The European Central Bank (ECB) will address concerns of politicians that the increasing strength of the euro could threaten the nascent European recovery.
The ECB has stood on the sidelines as the euro has gained strength ever since ECB president Mario Draghi successfully defended it in August of 2012.
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The ECB traditionally uses words to indicate its position on currency valuation. Investors will be glued to Draghi’s words during his statement on Thursday during the monthly press conference.
Phrases like competitive devaluation or currency war would indicate concern by the ECB that the euro is growing too strong.
Political pressure seems to be building for the ECB to take some type of action to stem the euro’s rise.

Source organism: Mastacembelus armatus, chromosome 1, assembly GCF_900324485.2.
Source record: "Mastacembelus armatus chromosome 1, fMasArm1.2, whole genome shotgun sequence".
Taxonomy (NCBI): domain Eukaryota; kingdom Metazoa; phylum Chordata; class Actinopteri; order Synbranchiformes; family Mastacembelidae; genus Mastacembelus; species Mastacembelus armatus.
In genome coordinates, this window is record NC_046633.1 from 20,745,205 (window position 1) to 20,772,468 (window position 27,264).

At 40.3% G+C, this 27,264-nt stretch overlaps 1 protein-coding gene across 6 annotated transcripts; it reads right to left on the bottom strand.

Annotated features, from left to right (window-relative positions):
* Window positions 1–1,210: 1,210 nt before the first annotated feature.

Each 10% of appreciation by the euro takes away .7% of annual economic growth. Continued strength in the euro could open the possibility of another interest rate cut.
The ECB announced that the ECB would leave interest rates on hold at .75%. Draghi cited improved financial market conditions as the reason for not moving on rates last month.
Another rate cut could have revived tensions with Germany over concern that Europe not be drawn into a race to the bottom in response to the currency war considered to be started by Japan.